Winner, Dayne Ogilvie Prize for Emerging LGBT Writers
Not every story has a happy ending.
Since her brother's death, eight-year-old Egg Murakami has been living day-to-day on the family ostrich farm near Bittercreek, discovering life to be an ever-perplexing condition. Mama Murakami has curled up inside a bottle, and Papa has exiled himself to the barn with the birds. Big sister Kathy tells stories to Egg so that the world might not seem so awful.
The Murakami family is not happy. But in the hands of Tamai Kobayashi, their story becomes a drama of rare insight and virtuosity. Weighing physical, cultural, and emotional isolation against the backdrop of schoolyard battles and adult mysteries, Kobayashi paints a compelling portrait of a feisty and endearing outsider.
As Kathy's final year in high school counts down to an uncertain future, the indomitable Egg sits quiet witness to her unravelling family as she tries to find her place in a bewildering world.
About the author
Born in Japan, raised in Canada, Tamai Kobayashi is a writer, song-writer, and videographer. She is the author of two story collections, Exile and the Heart and Quixotic Erotic, whose vivid, electric prose has garnered considerable critical acclaim. Prairie Ostrich is her first novel.
- Winner, Dayne Ogilvie Prize for Emerging LGBT Writers
"Alberta's prairie landscape is brought to life with Kobayashi’s beautiful imagery and descriptive writing. Prairie Ostrich is an insightful story into the psychology of troubled families and the slow road to the recovery and re-connection of the family members. Kobayashi's characters are believable."
<i>The Winnipeg Review</i>
"By turns harrowing and hilarious, this exquisitely crafted story stunned me with its insights into childhood loss, cruelty and triumph. Egg may be small but her sassiness and steadfastness make her huge and indomitable. I loved this novel."
"Prairie Ostrich is the kind of novel you want your friends and your book club to read so you can talk about everything … Kobayashi's story is both current and universal... Prairie Ostrich conveys the bewilderment of Canadian culture through the eyes of a hopeful, compelling outsider with writing that employs the kind of carefully constructed prose that characterizes great Canadian novels."
"This first-time novel is one of the most powerful I've ever read. Kobayashi... has crafted one hell of a mesmerizing novel. ... I highly recommend this beautiful novel!"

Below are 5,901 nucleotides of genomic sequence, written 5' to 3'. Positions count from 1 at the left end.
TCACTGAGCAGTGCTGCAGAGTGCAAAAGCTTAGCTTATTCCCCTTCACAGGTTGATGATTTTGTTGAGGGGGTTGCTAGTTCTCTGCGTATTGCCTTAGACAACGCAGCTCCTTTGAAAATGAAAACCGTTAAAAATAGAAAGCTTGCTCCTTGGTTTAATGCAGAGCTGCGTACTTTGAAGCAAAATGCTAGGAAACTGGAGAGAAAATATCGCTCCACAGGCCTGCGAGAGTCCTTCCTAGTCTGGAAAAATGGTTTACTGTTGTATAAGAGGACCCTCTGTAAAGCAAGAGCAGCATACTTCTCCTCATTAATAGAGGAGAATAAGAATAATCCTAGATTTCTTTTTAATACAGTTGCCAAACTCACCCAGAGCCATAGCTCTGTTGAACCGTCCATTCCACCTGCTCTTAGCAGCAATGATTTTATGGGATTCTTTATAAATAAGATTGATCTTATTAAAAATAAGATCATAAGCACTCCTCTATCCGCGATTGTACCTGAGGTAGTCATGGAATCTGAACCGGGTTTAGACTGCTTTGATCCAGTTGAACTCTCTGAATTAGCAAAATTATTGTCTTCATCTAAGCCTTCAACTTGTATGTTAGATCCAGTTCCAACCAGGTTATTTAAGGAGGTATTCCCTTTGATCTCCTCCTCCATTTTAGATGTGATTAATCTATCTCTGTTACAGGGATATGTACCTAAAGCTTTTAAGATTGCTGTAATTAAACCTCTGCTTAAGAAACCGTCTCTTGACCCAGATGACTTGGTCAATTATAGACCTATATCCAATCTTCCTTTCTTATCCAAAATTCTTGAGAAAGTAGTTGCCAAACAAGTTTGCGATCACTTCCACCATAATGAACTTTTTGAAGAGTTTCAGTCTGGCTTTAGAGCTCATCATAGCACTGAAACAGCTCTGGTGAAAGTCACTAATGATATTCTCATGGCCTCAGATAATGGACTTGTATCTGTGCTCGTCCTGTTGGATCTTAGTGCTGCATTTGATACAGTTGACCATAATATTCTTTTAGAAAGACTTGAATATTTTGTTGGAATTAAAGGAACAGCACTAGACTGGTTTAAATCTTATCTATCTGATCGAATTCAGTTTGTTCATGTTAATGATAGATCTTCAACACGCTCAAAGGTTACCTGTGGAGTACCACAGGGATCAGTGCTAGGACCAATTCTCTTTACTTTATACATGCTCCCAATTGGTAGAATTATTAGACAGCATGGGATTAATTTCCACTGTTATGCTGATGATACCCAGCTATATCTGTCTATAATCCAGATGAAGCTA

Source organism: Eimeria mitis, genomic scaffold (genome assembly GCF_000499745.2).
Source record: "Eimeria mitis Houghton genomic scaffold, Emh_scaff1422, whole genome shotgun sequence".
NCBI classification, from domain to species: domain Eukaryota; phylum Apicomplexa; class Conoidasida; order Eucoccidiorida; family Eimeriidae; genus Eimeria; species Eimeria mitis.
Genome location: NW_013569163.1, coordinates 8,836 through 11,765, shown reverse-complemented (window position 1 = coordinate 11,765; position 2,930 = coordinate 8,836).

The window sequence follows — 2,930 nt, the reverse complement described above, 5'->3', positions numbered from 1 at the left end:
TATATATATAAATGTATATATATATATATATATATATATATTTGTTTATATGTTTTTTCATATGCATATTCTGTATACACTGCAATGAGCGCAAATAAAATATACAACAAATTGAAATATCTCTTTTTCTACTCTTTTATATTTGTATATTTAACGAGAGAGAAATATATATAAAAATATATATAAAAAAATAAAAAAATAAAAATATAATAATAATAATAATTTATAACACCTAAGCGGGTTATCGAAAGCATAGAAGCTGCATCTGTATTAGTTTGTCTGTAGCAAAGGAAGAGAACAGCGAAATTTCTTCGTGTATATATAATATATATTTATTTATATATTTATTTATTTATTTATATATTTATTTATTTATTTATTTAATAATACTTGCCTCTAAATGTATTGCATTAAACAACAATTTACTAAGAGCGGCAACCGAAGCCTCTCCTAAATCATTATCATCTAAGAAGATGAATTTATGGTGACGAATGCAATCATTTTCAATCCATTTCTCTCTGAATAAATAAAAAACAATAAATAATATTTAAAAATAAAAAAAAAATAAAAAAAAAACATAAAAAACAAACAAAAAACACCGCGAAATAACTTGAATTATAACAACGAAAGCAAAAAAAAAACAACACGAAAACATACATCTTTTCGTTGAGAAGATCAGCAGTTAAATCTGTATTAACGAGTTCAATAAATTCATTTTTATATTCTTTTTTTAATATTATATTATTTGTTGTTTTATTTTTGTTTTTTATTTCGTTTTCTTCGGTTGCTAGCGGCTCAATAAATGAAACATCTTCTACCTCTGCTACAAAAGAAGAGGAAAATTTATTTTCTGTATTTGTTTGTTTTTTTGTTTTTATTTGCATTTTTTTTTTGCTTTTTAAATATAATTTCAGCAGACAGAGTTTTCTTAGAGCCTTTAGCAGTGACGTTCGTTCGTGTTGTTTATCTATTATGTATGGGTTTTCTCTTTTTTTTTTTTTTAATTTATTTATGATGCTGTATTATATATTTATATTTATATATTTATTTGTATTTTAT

"This is a quiet, powerful story... it's a heart-breaking story... a thought-provoking book, and one that makes you feel deeply for the people involved."
"In Prairie Ostrich, Kobayashi has drawn a compelling young character, Egg Murakami, who guides us through the fault lines and intersections of family, loss, and otherness. This novel is for anyone who has spent time on the outside, looking in."
Writers' Trust Dayne Ogilvie Prize for LGBT Emerging Writers jury
"No wonder Tamai Kobayashi was recently awarded the Writers' Trust Dayne Ogilvie Prize to a promising LGBT writer. I'd call Prairie Ostrich exceptional even if it weren't a debut novel. Kobayashi's pristine prose evokes both the Alberta terrain and Egg's emotional landscape as she makes the transition from naiveté to awareness. The author so expertly mines the metaphor of the ostrich that can never fly away, and Egg is superbly drawn, perceptive beyond her age yet young enough to be perplexed by mindless hate. Prairie Ostrich is compelling work."
"Kobayashi's novel is immediately noteworthy in its lyricism. Despite the youthful narrative perspective, her life is rendered through a poeticism that exerts a dream-like quality over the fictional world."
Asian American Literature Fans
"Prairie Ostrich's unique and vulnerable characters pull the reader into their world...not an easy book to read, and the author's refusal to reassure us with pat, comfortable, happily-ever-after outcomes sets it apart, and commands respect...[it's] evocative, poetic language, and resonant, dynamic characters make it an urgent and memorable, thought-provoking work."
"As a harrowing account of a child's (and a family's) nine tumultuous and educational months, Prairie Ostrich ably introduces an inquisitive heroine simply trying to make order from daily chaos. If that child's ultimate actions ravage her home still more, they also suggest that hope can and change can sometimes be extracted from hopeless circumstances."
<i>The Vancouver Sun</i>
"Kobayashi's prose is as clear as a stream, with a current that brings the reader right along with it. Prairie Ostrich navigates the moment that a child transitions from ignorance to awareness, from a protective eggshell that denies her knowledge and which she must break. In Kobayashi's hands, this realization is compassionate and hopeful — even at its most upsetting and sorrowful."
"Although Tamai Kobayashi relentlessly delves into the world of a brilliant child bullied and misunderstood as an Outsider, a surprising tenderness is shared among her lost and even darkest characters. This is a truly fine and compassionate work."